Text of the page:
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COVID-19: The days are numbered for the United States coal industry

COVID-19: The days the numbered for the United States coal industry

The coal industry in the US is seeking financial support from the government following the COVID-19 pandemic which has caused a further decline in the industry.

In the past decade, the use and demand for coal has tanked amid competition from low-cost natural gas and expanded renewable energy sources. As schools and businesses have shut off during the United States’ lockdown, demand from coal-firing plants has dropped even further, so low that Travis Deti, head of the Wyoming Mining Association, has been working the phones to try and strike a deal with the nation's government. By the end of 2020, the annual demand for electricity across the United States of America is expected to be 3% lower than last year.

Due to concerns regarding the spread of the virus, some coal operations have slowed or paused operations altogether. In the most productive coal region in the U.S. — Wyoming and Montana’s Powder River Basin — companies are staggering shifts and running more buses to and from mining towns to create more space between workers. Although those mines are still operating, numerous companies have temporarily suspended operations across Pennsylvania, Illinois and Virginia to help slow the spread of Coronavirus. As a result of all this, a lot of miners are only working two or three days a week at present.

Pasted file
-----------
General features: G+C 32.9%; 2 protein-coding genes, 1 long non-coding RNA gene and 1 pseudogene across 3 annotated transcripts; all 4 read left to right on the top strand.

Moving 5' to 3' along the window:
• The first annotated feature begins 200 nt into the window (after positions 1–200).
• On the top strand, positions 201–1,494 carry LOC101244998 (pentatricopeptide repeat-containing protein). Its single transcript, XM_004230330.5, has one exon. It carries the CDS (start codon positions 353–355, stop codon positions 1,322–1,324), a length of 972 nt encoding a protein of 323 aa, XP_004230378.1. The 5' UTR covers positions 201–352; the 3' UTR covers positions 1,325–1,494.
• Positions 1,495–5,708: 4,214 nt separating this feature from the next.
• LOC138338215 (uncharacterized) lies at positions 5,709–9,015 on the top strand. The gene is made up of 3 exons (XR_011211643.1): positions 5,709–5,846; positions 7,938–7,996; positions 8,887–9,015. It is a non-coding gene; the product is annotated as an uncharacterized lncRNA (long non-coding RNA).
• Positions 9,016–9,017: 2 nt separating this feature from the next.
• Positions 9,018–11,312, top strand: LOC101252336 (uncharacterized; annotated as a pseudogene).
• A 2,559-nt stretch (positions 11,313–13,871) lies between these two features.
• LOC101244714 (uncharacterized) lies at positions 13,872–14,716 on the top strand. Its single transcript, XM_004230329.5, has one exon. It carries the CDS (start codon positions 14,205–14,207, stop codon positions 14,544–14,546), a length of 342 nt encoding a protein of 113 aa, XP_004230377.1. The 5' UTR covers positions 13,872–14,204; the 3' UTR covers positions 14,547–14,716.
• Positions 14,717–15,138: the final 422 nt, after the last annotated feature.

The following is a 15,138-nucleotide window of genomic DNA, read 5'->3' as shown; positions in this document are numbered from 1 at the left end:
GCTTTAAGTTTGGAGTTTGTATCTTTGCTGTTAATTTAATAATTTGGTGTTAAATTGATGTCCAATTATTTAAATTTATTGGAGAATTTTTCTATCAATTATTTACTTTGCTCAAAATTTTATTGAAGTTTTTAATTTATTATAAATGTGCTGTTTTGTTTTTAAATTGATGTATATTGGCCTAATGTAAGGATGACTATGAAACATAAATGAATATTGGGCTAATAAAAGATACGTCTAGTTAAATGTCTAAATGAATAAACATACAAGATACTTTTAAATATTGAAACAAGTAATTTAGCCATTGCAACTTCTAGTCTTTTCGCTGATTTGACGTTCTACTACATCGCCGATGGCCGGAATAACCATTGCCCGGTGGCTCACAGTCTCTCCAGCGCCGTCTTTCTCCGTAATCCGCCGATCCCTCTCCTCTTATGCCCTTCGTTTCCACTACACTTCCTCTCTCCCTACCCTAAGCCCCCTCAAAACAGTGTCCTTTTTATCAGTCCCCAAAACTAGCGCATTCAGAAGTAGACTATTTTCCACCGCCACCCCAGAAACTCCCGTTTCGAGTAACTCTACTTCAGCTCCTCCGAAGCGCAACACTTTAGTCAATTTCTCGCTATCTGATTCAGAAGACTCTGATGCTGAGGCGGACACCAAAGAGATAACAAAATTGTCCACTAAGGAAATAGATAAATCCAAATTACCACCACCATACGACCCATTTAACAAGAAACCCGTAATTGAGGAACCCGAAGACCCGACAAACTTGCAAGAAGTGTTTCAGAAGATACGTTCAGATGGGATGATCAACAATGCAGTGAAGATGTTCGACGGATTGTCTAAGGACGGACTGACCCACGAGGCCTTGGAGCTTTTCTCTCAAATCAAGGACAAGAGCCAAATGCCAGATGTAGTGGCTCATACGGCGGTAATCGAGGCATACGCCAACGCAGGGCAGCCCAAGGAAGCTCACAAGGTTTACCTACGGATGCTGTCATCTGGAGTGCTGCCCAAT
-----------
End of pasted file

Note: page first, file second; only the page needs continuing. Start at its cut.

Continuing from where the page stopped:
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“We’d take anything right now,” said Deti, whose group represents companies that produce about 40% of the nation’s coal. As the economy continues to take a hit due to the pandemic, more coal companies across the nation are expected to file for bankruptcy unless government support is rolled-out across the country.

Despite Trump's efforts to ‘bring back coal’, alternative sources of energy such as natural gas have become so prevalent that it's throwing away more energy than countries such as Romania consume. Furthermore, renewable energy has also become both more reliable and has reduced considerably in price, by just over a third globally in the past decade but even more in some countries, including the United States.

It’s tough to predict the future of the coal industry, but as alternative energy sources such as natural gas and renewables take charge across the nation and the globe, it’s unlikely that coal will ever be the thriving industry it once was years ago, and the coronavirus pandemic has further highlighted this.

 

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